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As no-tillers, you don’t need anyone to tell you that no-tilling is the best thing you can do to ensure your soils are protected and are helping the environment.
You already know conventional tillage isn’t doing a whole lot of good when it comes to soil preservation. But do you know the logistics?
Dean Martens does. This researcher at the National Soil Tilth Lab in Ames, Iowa, has seen first-hand how soils work and how management can play a big part in enhancing poor quality soils.
“One of the best things that can happen when you no-till is that you increase your soil carbon,” Martens says. “That’s a good thing in many cases. Carbon increases the soil temperature in the spring and it’s warmer because of the darker color.”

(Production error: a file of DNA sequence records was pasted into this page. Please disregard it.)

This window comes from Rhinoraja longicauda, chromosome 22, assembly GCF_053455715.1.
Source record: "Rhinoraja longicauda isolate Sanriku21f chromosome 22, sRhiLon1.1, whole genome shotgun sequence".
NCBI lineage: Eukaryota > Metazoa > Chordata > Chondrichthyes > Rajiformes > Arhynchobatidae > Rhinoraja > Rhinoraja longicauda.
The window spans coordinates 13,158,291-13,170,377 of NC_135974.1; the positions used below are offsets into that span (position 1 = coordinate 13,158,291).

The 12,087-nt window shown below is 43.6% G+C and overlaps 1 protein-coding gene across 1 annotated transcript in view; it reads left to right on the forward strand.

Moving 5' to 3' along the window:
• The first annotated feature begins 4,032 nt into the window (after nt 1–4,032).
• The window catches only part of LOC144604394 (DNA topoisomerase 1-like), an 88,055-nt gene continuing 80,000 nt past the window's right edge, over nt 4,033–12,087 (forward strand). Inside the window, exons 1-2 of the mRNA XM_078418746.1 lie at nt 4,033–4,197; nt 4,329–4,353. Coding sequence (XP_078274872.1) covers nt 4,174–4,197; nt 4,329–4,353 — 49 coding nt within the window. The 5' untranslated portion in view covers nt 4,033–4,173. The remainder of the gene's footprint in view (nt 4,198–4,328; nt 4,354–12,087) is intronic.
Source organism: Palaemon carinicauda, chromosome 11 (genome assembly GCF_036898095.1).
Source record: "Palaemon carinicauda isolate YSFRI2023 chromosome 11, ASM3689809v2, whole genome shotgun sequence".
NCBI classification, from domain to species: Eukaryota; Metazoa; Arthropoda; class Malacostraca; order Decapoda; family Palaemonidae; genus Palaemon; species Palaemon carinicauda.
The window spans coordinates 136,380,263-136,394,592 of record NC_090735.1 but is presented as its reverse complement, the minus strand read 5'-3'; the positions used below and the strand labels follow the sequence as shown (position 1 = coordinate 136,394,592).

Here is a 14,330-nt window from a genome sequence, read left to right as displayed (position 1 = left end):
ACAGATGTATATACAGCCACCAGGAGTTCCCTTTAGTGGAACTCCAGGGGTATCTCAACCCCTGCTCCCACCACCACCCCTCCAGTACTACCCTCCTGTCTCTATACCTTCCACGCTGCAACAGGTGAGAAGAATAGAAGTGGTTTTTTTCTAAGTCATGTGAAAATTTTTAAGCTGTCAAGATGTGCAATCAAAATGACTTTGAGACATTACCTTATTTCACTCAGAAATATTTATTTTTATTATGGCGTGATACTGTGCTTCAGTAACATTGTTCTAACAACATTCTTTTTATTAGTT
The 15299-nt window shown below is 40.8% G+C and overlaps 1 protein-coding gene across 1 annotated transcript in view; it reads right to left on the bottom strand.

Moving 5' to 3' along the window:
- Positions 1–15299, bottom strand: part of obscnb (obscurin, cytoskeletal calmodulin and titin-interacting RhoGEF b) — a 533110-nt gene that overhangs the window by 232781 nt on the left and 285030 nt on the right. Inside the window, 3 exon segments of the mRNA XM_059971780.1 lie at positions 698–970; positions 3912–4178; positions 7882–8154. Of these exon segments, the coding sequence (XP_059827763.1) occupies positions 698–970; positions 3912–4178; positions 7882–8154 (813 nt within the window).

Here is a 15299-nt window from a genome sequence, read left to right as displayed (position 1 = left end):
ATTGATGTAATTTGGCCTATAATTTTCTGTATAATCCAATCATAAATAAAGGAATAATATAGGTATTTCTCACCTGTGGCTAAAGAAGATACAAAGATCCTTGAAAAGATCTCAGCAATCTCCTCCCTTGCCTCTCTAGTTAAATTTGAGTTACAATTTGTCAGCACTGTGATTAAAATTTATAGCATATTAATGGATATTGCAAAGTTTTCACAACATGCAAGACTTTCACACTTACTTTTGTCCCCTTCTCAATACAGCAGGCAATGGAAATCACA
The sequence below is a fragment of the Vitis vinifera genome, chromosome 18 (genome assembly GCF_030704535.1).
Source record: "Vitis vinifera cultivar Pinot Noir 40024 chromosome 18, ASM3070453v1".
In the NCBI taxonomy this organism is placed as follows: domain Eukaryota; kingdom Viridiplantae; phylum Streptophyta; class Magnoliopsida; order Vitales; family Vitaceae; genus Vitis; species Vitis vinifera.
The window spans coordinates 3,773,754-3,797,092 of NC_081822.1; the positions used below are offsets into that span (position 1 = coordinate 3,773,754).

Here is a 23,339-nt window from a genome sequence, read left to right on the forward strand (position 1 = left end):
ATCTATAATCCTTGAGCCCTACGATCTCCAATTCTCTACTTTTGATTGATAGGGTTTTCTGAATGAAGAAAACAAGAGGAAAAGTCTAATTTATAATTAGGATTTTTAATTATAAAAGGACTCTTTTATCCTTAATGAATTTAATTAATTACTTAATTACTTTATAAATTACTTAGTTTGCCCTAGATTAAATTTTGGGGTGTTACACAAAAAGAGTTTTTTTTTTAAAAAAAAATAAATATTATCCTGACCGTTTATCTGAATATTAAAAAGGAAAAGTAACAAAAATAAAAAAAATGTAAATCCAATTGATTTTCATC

Infiltration, soil stability and fertility also are increased. Scientists are finding that atmospheric concentrations of carbon are going up, partly due to conventional tillage.
“No-tillage can definitely slow the release of soil carbon, says Martens. “So we may start to see management being an important part of reducing this carbon coming out of the soil into the atmosphere as a means of helping reduce our atmospheric carbon dioxide levels.
“On the other hand, increased carbon levels under no-tillage can reduce nitrogen availability in the spring after planting. Decomposing carbon can tie up soluble nitrogen, causing a timing problem with your nitrogen availability. Adding 20 to 35 pounds per acre of a nitrate form of starter fertilizer will give…